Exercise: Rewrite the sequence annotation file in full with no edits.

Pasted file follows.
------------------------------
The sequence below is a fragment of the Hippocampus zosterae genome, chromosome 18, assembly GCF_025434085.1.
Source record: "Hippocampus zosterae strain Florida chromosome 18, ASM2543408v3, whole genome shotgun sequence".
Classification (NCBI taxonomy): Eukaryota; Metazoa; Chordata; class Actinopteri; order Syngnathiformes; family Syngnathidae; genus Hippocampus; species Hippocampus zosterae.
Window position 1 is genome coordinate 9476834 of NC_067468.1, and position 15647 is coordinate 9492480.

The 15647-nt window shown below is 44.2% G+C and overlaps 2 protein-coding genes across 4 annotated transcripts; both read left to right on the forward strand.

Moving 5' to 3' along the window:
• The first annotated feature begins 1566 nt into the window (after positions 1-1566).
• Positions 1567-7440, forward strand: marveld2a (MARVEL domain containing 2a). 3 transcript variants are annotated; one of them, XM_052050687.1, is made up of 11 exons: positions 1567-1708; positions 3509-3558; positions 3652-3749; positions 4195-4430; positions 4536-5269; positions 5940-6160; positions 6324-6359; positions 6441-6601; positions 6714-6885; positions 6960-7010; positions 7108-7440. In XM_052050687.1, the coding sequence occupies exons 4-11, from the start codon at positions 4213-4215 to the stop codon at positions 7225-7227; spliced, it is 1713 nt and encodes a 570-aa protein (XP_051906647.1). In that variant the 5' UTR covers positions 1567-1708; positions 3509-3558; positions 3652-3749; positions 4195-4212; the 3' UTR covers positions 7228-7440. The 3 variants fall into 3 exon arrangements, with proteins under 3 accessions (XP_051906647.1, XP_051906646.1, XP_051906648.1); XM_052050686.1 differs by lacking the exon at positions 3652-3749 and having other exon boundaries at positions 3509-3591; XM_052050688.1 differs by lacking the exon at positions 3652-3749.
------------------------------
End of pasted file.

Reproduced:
The sequence below is a fragment of the Hippocampus zosterae genome, chromosome 18, assembly GCF_025434085.1.
Source record: "Hippocampus zosterae strain Florida chromosome 18, ASM2543408v3, whole genome shotgun sequence".
Classification (NCBI taxonomy): Eukaryota; Metazoa; Chordata; class Actinopteri; order Syngnathiformes; family Syngnathidae; genus Hippocampus; species Hippocampus zosterae.
Window position 1 is genome coordinate 9476834 of NC_067468.1, and position 15647 is coordinate 9492480.

The 15647-nt window shown below is 44.2% G+C and overlaps 2 protein-coding genes across 4 annotated transcripts; both read left to right on the forward strand.

Moving 5' to 3' along the window:
• The first annotated feature begins 1566 nt into the window (after positions 1-1566).
• Positions 1567-7440, forward strand: marveld2a (MARVEL domain containing 2a). 3 transcript variants are annotated; one of them, XM_052050687.1, is made up of 11 exons: positions 1567-1708; positions 3509-3558; positions 3652-3749; positions 4195-4430; positions 4536-5269; positions 5940-6160; positions 6324-6359; positions 6441-6601; positions 6714-6885; positions 6960-7010; positions 7108-7440. In XM_052050687.1, the coding sequence occupies exons 4-11, from the start codon at positions 4213-4215 to the stop codon at positions 7225-7227; spliced, it is 1713 nt and encodes a 570-aa protein (XP_051906647.1). In that variant the 5' UTR covers positions 1567-1708; positions 3509-3558; positions 3652-3749; positions 4195-4212; the 3' UTR covers positions 7228-7440. The 3 variants fall into 3 exon arrangements, with proteins under 3 accessions (XP_051906647.1, XP_051906646.1, XP_051906648.1); XM_052050686.1 differs by lacking the exon at positions 3652-3749 and having other exon boundaries at positions 3509-3591; XM_052050688.1 differs by lacking the exon at positions 3652-3749.